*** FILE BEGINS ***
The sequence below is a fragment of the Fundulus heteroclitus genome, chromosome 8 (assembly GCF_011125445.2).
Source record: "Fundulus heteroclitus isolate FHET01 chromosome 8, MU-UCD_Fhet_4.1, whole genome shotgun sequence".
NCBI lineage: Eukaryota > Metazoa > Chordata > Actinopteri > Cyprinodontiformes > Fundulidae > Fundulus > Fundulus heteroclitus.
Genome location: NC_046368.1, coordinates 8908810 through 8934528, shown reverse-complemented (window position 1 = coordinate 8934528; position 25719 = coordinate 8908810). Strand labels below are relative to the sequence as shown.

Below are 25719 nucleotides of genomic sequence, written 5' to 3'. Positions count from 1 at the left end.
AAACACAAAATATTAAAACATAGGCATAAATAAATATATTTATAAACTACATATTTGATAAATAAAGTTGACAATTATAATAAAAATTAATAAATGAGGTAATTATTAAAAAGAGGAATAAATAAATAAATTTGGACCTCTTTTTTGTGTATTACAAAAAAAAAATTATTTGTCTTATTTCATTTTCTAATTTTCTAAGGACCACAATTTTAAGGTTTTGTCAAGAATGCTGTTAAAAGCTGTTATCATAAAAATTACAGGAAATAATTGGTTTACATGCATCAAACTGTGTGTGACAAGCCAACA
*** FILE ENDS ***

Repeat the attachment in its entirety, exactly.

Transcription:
The sequence below is a fragment of the Fundulus heteroclitus genome, chromosome 8 (assembly GCF_011125445.2).
Source record: "Fundulus heteroclitus isolate FHET01 chromosome 8, MU-UCD_Fhet_4.1, whole genome shotgun sequence".
NCBI lineage: Eukaryota > Metazoa > Chordata > Actinopteri > Cyprinodontiformes > Fundulidae > Fundulus > Fundulus heteroclitus.
Genome location: NC_046368.1, coordinates 8908810 through 8934528, shown reverse-complemented (window position 1 = coordinate 8934528; position 25719 = coordinate 8908810). Strand labels below are relative to the sequence as shown.

Below are 25719 nucleotides of genomic sequence, written 5' to 3'. Positions count from 1 at the left end.
AAACACAAAATATTAAAACATAGGCATAAATAAATATATTTATAAACTACATATTTGATAAATAAAGTTGACAATTATAATAAAAATTAATAAATGAGGTAATTATTAAAAAGAGGAATAAATAAATAAATTTGGACCTCTTTTTTGTGTATTACAAAAAAAAAATTATTTGTCTTATTTCATTTTCTAATTTTCTAAGGACCACAATTTTAAGGTTTTGTCAAGAATGCTGTTAAAAGCTGTTATCATAAAAATTACAGGAAATAATTGGTTTACATGCATCAAACTGTGTGTGACAAGCCAACA